Manganese-substituted cobalt ferrite magnetostrictive materials for magnetic stress sensor applications

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Paulsen, J.
Ring, A.
Lo, C.
Snyder, J.
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Jiles, David
Distinguished Professor Emeritus
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Ames National Laboratory

Ames National Laboratory is a government-owned, contractor-operated national laboratory of the U.S. Department of Energy (DOE), operated by and located on the campus of Iowa State University in Ames, Iowa.

For more than 70 years, the Ames National Laboratory has successfully partnered with Iowa State University, and is unique among the 17 DOE laboratories in that it is physically located on the campus of a major research university. Many of the scientists and administrators at the Laboratory also hold faculty positions at the University and the Laboratory has access to both undergraduate and graduate student talent.

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Materials Science and Engineering

The Department of Materials Science and Engineering teaches the composition, microstructure, and processing of materials as well as their properties, uses, and performance. These fields of research utilize technologies in metals, ceramics, polymers, composites, and electronic materials.

The Department of Materials Science and Engineering was formed in 1975 from the merger of the Department of Ceramics Engineering and the Department of Metallurgical Engineering.

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Center for Nondestructive Evaluation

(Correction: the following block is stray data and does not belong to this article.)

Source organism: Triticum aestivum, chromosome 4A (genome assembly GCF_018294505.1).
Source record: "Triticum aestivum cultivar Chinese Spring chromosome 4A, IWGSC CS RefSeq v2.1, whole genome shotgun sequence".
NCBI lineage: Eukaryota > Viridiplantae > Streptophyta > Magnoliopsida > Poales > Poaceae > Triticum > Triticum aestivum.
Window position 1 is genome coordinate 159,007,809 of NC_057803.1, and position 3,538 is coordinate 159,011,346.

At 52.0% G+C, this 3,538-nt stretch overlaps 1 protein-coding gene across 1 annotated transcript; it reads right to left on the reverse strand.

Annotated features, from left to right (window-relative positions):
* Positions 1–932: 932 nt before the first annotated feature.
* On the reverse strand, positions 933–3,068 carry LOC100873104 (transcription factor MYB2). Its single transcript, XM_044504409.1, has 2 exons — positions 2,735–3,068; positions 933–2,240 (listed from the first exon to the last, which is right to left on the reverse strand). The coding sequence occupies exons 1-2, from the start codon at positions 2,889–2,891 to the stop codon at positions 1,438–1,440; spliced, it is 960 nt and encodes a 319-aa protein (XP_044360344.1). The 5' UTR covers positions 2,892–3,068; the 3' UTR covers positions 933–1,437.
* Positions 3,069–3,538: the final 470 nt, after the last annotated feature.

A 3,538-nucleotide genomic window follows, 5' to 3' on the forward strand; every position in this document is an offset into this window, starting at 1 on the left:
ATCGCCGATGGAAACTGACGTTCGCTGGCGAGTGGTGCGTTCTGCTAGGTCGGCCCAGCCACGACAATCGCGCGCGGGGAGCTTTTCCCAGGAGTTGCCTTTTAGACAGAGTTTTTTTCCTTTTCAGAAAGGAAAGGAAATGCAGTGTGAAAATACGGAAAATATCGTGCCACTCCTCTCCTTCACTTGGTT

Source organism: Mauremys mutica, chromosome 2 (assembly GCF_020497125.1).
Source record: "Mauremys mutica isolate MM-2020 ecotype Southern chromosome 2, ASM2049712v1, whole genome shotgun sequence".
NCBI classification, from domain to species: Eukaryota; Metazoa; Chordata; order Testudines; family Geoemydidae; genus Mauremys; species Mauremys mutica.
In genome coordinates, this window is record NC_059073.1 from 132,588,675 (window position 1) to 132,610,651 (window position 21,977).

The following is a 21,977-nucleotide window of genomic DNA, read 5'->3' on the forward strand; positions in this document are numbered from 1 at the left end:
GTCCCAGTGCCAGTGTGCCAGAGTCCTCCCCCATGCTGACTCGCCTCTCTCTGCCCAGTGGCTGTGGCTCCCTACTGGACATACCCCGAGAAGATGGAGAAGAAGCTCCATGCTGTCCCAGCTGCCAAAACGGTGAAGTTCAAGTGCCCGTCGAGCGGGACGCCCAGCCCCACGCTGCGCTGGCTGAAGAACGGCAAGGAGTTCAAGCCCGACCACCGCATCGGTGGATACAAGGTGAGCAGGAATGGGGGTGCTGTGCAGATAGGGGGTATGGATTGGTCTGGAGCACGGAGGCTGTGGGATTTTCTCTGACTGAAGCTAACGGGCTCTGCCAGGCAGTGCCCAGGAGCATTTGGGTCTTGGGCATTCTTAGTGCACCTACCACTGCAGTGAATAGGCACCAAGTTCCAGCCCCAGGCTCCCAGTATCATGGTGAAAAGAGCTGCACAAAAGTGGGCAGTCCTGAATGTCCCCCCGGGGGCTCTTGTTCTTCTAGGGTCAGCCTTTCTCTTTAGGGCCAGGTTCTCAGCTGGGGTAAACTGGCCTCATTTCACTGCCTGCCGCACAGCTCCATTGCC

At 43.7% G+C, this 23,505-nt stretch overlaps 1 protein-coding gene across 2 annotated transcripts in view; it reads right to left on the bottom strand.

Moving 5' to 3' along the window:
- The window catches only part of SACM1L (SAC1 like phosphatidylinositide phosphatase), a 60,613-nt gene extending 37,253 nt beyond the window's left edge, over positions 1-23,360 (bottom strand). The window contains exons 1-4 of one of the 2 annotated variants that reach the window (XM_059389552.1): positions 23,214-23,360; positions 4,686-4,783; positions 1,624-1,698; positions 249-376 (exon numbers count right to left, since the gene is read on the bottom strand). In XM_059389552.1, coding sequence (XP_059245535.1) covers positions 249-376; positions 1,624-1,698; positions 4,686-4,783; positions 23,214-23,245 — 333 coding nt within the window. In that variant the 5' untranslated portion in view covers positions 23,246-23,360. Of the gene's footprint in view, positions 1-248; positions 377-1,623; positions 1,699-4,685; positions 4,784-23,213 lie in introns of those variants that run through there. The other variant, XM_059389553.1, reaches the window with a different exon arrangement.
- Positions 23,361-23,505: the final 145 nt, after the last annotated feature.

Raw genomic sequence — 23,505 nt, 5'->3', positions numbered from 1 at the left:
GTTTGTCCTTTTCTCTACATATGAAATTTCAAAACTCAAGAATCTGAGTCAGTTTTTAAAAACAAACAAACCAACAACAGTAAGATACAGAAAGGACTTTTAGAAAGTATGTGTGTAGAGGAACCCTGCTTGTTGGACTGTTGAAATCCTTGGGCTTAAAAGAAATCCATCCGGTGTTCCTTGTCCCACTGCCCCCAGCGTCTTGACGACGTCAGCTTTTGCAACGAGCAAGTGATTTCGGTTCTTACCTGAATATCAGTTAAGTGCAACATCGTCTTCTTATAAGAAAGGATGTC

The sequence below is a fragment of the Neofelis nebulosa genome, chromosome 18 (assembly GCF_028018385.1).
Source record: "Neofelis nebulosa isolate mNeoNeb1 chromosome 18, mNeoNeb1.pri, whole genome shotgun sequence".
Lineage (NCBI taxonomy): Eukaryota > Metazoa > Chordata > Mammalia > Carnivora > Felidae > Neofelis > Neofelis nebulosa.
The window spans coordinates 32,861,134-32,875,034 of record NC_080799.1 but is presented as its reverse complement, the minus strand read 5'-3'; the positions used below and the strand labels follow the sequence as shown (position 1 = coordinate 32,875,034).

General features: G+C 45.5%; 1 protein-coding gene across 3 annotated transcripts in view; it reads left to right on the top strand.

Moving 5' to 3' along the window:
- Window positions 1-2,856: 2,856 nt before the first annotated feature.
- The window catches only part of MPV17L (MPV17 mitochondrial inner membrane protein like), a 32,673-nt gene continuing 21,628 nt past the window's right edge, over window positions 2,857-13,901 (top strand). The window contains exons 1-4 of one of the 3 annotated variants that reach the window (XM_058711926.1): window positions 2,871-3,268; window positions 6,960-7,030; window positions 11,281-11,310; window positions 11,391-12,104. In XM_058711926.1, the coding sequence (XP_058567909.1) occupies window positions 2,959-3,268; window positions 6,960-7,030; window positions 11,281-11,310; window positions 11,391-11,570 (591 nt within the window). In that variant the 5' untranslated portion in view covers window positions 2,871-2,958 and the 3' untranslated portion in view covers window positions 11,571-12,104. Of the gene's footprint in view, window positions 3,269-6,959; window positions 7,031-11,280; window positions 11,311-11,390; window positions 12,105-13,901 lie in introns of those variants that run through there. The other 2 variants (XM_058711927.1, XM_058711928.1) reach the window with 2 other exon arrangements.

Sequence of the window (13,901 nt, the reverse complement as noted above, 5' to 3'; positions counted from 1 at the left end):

The Center for Nondestructive Evaluation at Iowa State has been involved in the use of nondestructive evaluation testing (NDT) technologies to: assess the integrity of a substance, material or structure; assess the criticality of any flaws, and to predict the object’s remaining serviceability. NDT technologies used include ultrasonics and acoustic emissions, electromagnetic technologies, computer tomography, thermal imaging, and others.

In October of 1985 the CNDE was approved by the State Board of Regents after it had received a grant from the National Science Foundation (NSF) as an Industry/University Cooperative Research Center.

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Metal bonded cobaltferrite composites have been shown to be promising candidate materials for use in magnetoelastic stress sensors, due to their large magnetostriction and high sensitivity of magnetization to stress. However previous results have shown that below 60°C" role="presentation" style="box-sizing: border-box; display: inline; word-wrap: normal; white-space: nowrap; float: none; direction: ltr; max-width: none; max-height: none; min-width: 0px; min-height: 0px; border: 0px; padding: 0px; margin: 0px; color: rgb(51, 51, 51); font-family: Arial, sans-serif; position: relative;">60°C60°C the cobaltferritematerial exhibits substantial magnetomechanical hysteresis. In the current study, measurements indicate that substituting Mn for some of the Fe in the cobaltferrite can lower the Curie temperature of the material while maintaining a suitable magnetostriction for stress sensing applications. These results demonstrate the possibility of optimizing the magnetomechanical hysteresis of cobalt ferrite-based composites for stress sensor applications, through control of the Curie temperature.


The following article appeared in Journal of Applied Physics 97, 4 (2005); 044502 and may be found at doi: 10.1063/1.1839633.

Sat Jan 01 00:00:00 UTC 2005